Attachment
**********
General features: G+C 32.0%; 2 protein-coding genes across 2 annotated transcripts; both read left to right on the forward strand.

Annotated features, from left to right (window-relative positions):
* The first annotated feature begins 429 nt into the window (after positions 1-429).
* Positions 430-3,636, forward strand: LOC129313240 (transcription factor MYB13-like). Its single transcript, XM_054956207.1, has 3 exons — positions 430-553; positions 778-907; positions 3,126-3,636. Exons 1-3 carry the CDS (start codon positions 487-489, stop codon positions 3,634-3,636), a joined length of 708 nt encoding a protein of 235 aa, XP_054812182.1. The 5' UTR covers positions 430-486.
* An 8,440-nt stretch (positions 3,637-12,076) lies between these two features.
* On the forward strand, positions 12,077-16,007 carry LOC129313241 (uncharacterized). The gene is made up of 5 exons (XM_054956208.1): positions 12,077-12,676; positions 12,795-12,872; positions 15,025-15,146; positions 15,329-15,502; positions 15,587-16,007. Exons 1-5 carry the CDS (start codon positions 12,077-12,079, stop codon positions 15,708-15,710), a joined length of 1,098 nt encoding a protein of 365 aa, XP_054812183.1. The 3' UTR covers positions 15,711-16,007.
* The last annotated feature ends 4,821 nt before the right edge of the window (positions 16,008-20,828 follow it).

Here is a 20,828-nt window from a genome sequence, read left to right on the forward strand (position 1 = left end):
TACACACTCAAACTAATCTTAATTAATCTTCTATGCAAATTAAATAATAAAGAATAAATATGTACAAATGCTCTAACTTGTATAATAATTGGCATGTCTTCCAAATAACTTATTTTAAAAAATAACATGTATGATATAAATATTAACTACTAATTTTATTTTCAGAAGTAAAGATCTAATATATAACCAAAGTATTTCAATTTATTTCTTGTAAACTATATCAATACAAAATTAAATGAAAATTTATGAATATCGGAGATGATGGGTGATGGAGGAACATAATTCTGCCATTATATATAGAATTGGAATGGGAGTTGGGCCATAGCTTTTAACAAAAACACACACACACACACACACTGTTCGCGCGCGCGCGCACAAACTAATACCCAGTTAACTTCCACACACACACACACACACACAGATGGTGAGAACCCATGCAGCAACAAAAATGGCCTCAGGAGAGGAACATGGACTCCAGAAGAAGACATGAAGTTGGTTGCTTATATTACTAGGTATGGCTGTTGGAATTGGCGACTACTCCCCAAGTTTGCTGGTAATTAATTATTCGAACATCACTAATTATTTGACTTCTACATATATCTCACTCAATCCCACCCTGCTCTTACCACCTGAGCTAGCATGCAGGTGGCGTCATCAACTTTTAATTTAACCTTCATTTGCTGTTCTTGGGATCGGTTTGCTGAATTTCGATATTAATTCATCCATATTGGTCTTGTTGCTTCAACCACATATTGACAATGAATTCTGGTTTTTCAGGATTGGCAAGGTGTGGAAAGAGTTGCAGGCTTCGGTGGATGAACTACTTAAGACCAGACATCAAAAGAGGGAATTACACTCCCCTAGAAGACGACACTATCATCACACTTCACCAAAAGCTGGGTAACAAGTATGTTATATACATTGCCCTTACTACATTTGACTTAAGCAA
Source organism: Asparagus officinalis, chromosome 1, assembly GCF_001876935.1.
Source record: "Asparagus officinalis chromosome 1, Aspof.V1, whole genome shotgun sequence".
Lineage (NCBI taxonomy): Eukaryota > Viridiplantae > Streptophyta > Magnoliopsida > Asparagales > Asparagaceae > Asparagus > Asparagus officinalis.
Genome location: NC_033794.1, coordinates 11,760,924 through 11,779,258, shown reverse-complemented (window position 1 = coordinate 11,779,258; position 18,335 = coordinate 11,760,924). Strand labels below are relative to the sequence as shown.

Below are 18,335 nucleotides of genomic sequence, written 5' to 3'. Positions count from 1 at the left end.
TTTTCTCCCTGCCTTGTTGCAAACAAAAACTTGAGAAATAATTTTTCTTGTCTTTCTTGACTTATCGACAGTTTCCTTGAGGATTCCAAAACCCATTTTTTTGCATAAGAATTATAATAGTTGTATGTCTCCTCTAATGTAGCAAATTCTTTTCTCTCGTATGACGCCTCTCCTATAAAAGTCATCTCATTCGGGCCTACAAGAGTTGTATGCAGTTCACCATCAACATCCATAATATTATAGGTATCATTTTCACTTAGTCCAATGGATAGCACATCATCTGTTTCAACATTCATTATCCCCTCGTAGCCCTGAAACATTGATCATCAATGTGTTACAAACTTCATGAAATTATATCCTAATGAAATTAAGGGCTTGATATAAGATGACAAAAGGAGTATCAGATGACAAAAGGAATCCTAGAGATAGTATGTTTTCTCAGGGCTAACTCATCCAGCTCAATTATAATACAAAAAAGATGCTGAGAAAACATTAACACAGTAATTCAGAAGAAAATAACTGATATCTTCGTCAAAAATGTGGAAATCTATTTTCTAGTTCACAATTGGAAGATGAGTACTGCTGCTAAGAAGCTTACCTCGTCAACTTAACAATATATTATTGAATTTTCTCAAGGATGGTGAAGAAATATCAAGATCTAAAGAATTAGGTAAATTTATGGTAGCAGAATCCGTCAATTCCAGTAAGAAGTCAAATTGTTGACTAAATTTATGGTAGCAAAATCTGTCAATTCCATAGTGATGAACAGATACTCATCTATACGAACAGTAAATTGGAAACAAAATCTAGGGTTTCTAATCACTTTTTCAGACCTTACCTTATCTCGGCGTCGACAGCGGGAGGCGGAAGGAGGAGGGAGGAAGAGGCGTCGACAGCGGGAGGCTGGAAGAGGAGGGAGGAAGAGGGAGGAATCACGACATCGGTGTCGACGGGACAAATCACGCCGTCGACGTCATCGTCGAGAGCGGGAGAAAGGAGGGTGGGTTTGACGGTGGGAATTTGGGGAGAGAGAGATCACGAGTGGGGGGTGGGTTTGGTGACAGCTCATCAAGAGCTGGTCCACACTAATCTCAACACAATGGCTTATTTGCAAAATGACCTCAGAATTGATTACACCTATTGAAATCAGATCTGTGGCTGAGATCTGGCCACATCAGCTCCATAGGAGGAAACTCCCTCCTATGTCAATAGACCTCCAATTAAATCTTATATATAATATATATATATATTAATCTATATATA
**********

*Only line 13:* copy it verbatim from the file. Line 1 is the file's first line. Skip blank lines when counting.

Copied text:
Genome location: NC_033794.1, coordinates 11,760,924 through 11,779,258, shown reverse-complemented (window position 1 = coordinate 11,779,258; position 18,335 = coordinate 11,760,924). Strand labels below are relative to the sequence as shown.